Of course, if that inspires you to study Illustrator (CC, CS6, CS5, CS4...) Read more » 

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Feedback Loop: Odd Sound in One of Deke's lynda.com Videos?

Recently, dekeCommunity member TechyJC pointed out that there was a shift in the audio quality in one of Deke's courses. I thought it sounded otherworldly, but Deke agreed with John that it just plain sucked. (Actually, as you can see in the conversation, John is more polite than that.)

I want to take a moment to thank John for the heads up and to point out how valuable this kind of information is---especially because, even if we wanted to, there's no way we could review every bit of dekeVideo that comes out. (And really, we get enough Deke as it is.)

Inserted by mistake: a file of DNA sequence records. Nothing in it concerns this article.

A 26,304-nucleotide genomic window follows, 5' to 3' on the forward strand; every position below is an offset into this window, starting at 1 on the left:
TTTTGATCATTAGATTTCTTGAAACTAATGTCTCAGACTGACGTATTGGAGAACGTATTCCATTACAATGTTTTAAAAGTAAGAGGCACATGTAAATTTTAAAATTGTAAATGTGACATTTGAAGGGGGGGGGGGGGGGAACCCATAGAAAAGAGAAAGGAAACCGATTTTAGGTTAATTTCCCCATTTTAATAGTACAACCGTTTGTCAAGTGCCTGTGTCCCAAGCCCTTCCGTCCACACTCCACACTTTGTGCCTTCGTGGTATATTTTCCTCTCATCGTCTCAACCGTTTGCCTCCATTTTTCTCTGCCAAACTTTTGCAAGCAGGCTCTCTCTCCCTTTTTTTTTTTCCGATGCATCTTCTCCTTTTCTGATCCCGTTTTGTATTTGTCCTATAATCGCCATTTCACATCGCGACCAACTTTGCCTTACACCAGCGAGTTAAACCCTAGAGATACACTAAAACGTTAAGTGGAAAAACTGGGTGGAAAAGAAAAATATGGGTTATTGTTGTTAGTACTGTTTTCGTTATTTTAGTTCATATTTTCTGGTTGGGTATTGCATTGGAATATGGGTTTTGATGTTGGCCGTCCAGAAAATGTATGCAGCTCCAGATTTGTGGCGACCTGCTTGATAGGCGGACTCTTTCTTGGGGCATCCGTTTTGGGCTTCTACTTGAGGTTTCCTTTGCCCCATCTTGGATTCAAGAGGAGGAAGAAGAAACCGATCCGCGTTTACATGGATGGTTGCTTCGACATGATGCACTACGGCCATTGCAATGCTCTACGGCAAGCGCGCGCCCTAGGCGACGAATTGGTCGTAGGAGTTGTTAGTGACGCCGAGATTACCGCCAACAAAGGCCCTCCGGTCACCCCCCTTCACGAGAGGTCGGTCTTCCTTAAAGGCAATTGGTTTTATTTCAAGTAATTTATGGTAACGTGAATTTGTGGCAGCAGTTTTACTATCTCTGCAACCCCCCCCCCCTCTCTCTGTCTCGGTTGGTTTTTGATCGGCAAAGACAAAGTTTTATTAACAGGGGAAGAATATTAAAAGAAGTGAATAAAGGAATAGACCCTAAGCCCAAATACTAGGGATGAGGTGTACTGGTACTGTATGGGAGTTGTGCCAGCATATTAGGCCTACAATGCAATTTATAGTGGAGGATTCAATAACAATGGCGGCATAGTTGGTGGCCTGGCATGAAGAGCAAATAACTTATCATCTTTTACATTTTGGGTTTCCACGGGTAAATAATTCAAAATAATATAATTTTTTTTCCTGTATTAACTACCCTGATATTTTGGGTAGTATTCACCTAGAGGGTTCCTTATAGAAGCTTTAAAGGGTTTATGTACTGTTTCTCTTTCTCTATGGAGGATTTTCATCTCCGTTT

The folks at lynda.com conscientiously put each video through a quality control test before it sees the light of day, but as with any system that has lots of moving parts (and moving people), odd hard-to-spot production issues can sneak through the process. Thanks to John, the lyndaFolk are working on tracking down the source of the off-sounding sound.  Read more » 

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Frightday Fundamentals: Mastering Elliptical Alchemy for Savvy Shapes and Selections